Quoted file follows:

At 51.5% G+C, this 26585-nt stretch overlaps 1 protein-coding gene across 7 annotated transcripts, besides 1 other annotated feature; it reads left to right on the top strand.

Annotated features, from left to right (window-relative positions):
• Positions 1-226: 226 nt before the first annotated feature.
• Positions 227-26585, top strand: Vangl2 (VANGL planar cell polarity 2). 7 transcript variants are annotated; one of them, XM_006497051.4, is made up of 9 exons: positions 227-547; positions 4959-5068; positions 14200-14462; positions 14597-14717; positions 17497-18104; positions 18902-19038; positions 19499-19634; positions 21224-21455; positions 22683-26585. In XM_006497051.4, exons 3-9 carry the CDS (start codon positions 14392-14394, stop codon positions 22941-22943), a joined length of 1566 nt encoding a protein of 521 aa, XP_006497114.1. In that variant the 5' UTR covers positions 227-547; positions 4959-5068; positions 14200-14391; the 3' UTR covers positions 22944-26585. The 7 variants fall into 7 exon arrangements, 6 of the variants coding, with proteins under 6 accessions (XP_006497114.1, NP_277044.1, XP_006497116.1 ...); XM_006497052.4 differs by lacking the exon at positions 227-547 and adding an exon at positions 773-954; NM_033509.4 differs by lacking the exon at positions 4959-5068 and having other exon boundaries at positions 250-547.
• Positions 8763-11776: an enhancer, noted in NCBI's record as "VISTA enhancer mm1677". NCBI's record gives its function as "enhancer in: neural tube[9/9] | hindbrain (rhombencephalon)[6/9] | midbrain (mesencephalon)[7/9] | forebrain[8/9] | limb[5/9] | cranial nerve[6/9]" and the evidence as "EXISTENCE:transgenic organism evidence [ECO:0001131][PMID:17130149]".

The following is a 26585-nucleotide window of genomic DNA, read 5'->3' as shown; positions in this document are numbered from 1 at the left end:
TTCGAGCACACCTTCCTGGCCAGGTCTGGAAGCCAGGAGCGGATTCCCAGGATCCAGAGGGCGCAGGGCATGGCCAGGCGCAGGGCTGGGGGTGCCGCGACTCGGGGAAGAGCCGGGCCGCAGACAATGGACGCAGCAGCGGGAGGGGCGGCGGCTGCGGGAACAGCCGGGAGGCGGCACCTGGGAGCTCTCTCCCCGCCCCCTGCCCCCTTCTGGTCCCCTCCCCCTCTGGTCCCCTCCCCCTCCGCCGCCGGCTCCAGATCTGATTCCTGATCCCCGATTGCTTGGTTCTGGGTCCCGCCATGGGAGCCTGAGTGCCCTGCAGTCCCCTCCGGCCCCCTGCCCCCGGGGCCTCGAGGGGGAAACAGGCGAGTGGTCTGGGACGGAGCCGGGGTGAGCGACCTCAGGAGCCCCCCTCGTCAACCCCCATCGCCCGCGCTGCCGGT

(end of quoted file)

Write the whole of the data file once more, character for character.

At 51.5% G+C, this 26585-nt stretch overlaps 1 protein-coding gene across 7 annotated transcripts, besides 1 other annotated feature; it reads left to right on the top strand.

Annotated features, from left to right (window-relative positions):
• Positions 1-226: 226 nt before the first annotated feature.
• Positions 227-26585, top strand: Vangl2 (VANGL planar cell polarity 2). 7 transcript variants are annotated; one of them, XM_006497051.4, is made up of 9 exons: positions 227-547; positions 4959-5068; positions 14200-14462; positions 14597-14717; positions 17497-18104; positions 18902-19038; positions 19499-19634; positions 21224-21455; positions 22683-26585. In XM_006497051.4, exons 3-9 carry the CDS (start codon positions 14392-14394, stop codon positions 22941-22943), a joined length of 1566 nt encoding a protein of 521 aa, XP_006497114.1. In that variant the 5' UTR covers positions 227-547; positions 4959-5068; positions 14200-14391; the 3' UTR covers positions 22944-26585. The 7 variants fall into 7 exon arrangements, 6 of the variants coding, with proteins under 6 accessions (XP_006497114.1, NP_277044.1, XP_006497116.1 ...); XM_006497052.4 differs by lacking the exon at positions 227-547 and adding an exon at positions 773-954; NM_033509.4 differs by lacking the exon at positions 4959-5068 and having other exon boundaries at positions 250-547.
• Positions 8763-11776: an enhancer, noted in NCBI's record as "VISTA enhancer mm1677". NCBI's record gives its function as "enhancer in: neural tube[9/9] | hindbrain (rhombencephalon)[6/9] | midbrain (mesencephalon)[7/9] | forebrain[8/9] | limb[5/9] | cranial nerve[6/9]" and the evidence as "EXISTENCE:transgenic organism evidence [ECO:0001131][PMID:17130149]".

The following is a 26585-nucleotide window of genomic DNA, read 5'->3' as shown; positions in this document are numbered from 1 at the left end:
TTCGAGCACACCTTCCTGGCCAGGTCTGGAAGCCAGGAGCGGATTCCCAGGATCCAGAGGGCGCAGGGCATGGCCAGGCGCAGGGCTGGGGGTGCCGCGACTCGGGGAAGAGCCGGGCCGCAGACAATGGACGCAGCAGCGGGAGGGGCGGCGGCTGCGGGAACAGCCGGGAGGCGGCACCTGGGAGCTCTCTCCCCGCCCCCTGCCCCCTTCTGGTCCCCTCCCCCTCTGGTCCCCTCCCCCTCCGCCGCCGGCTCCAGATCTGATTCCTGATCCCCGATTGCTTGGTTCTGGGTCCCGCCATGGGAGCCTGAGTGCCCTGCAGTCCCCTCCGGCCCCCTGCCCCCGGGGCCTCGAGGGGGAAACAGGCGAGTGGTCTGGGACGGAGCCGGGGTGAGCGACCTCAGGAGCCCCCCTCGTCAACCCCCATCGCCCGCGCTGCCGGT